Shipman was selected in the Triple-A phase of the draft after being left off the Cubs' 40-man roster and Triple-A reserve list. He spent most of 2006 at Triple-A Iowa, where he appeared in 46 games and was 2-3 with a 3.81 ERA in the Pacific Coast League, striking out 43 and walking 27.
Shipman now joins his third organization after spending the past four years with the Cubs and Sox farm systems combined. He was traded to the Cubs in July, 2004, for veteran left-hander Jimmy Anderson.
"Shock," Shipman said Thursday when describing his initial thoughts of changing clubs for the second time in his career. "Shock was the first thing, then excitement. It's a chance with an organization that seems to like me and wants to give me a shot at pitching in the major leagues."
The A's paid $12,000 to acquire Shipman, who was previously classified to the Cubs' Double-A roster.
While he was disappointed not to make the team's Triple-A reserve list, Shipman refuses to cast any negative light on his former team and credits the Cubs for helping him mature as a pitcher the past three years.
"I thought I had a pretty decent year for my first year [at Triple-A]," Shipman said. "I can only credit the Cubs and their coaching staff for that and for helping me mature. I'm not going to lie. I was a little surprised that it happened the way it did. Obviously, that kind of hurts a little, but I'm just going to play baseball and not worry about the business side of it."
Shipman was signed by Boston as a non-drafted free agent in 2003. The University of Missouri alum had expected to be drafted after having spoken with several scouts from different organizations, but was mysteriously excluded from the draft due to concerns over his health.
When he was 18 months old, Shipman was toppled by a fish tank at his family's home and would lose all sight in his left eye. Since then, he's pitched with a glass eye that is practically unnoticeable to the casual observer.
As someone who pitches with sight in only one eye, Shipman is considered one of the more unique pitchers in baseball. Now he'll have a chance to pitch for a team that he considers one of the more unique franchises in the sport.
"I've heard a lot about their pitching philosophies," Shipman said when asked what he knew of the A's. "Throw a lot of strikes, get ahead of guys. Try to get through an inning as quickly as possible. That's the kind of guy I am, so hopefully it will be a good fit."
Of course, that was also the same philosophy held by Alan Dunn, Shipman's pitching coach and mentor the past two seasons. Dunn was recently named the Cubs' new Minor League Pitching Coordinator.
Shipman frequently credited Dunn as a key factor in his success the past two seasons, which culminated with an all-star appearance at Double-A in 2005.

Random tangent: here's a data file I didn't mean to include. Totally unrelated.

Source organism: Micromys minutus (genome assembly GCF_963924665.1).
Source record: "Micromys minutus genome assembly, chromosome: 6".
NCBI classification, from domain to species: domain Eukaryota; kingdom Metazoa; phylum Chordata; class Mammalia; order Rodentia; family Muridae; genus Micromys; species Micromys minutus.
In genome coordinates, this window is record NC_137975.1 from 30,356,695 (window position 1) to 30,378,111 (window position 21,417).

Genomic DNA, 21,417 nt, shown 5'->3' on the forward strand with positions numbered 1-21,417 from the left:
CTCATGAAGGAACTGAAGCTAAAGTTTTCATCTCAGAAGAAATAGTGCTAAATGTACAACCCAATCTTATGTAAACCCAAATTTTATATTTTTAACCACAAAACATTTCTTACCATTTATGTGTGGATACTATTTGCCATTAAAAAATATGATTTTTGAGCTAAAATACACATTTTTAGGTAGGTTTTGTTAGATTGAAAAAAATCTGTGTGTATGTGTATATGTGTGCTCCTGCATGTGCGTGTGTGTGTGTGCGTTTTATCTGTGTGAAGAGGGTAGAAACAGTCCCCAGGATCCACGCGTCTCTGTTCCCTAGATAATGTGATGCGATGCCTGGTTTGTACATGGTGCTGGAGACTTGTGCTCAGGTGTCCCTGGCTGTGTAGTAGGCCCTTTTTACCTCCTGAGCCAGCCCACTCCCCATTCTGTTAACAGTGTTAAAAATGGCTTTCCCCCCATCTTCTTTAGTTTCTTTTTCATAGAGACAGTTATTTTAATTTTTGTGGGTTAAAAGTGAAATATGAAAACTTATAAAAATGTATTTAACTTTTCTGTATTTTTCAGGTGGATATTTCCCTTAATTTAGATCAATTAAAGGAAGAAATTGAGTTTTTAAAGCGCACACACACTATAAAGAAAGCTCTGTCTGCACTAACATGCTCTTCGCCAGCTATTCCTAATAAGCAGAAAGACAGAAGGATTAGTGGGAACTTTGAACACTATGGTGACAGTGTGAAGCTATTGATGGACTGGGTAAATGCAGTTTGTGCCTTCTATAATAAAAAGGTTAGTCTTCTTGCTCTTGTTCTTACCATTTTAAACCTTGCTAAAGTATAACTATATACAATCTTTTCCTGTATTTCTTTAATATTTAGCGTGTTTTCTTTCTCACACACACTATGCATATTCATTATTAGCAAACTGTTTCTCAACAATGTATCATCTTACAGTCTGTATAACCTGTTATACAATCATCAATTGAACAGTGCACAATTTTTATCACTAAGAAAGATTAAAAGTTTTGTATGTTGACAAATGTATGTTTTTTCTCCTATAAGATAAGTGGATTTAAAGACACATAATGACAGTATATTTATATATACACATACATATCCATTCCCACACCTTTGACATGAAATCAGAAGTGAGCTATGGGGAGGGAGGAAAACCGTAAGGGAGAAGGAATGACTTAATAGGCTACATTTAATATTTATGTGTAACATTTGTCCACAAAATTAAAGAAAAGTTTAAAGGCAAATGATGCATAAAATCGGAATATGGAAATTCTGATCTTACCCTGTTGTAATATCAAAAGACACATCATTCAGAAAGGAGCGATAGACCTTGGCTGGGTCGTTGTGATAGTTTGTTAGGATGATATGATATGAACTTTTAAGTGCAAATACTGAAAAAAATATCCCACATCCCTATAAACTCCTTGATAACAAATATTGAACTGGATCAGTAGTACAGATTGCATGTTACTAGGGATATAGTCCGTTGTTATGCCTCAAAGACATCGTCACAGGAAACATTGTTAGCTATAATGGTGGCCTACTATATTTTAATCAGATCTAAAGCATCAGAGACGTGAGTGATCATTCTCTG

When Shipman was sent back to Double-A for a brief 11-game stint following an inconsistent stretch with Iowa this past season, Dunn knew the instigating factor behind the demotion was simple: walks.
"I wasn't too concerned about his hits allowed," Dunn said at the time. "Obviously, you want to stay away from them, but I was more concerned with whether he was giving up a walk, and then giving up a hit. If you give up a hit but stay away from a walk, you still need to give up three more hits to score a run. But if you give up that hit, and then a walk, you're in trouble."
Before the demotion, Shipman had issued 19 walks and 45 hits in 37-plus innings. He closed with 56 strikeouts and 29 walks in 72 innings combined this season. Opponents batted .304 against him at Iowa.
"He showed himself to be pretty durable," Cubs Scouting Director Tim Wilken said of Shipman, who remained injury free in his tenure with the club. "I'm sure [the A's] acquired him to get some more depth in their system. By hook or crook, hopefully he'll find a way to get to the big leagues."
The first step toward achieving that goal will likely be another season at Triple-A and the Pacific Coast League. For Shipman, it's business as usual.
"I'm going to go to Spring Training with the A's, where I know a few guys that I played with in high school and college like Haas Pratt. I'm looking forward to it," Shipman said.
Shipman features a four- and two-seam fastball in his repertoire, which registers between 88-92 mph on most occasions. He also features a circle change, a slider and a curveball.
"I'm an aggressive guy," Shipman said when describing himself as a pitcher. "I want to get the job done as quickly and as painlessly as possible. I'm going to go out every day and give the same effort no matter if I'm pitching in a game where we're up two runs or 18 runs, or are down 18 runs.
"On and off the field, I'm the same guy. I don't go and do anything off the field that I wouldn't do on the field," he added.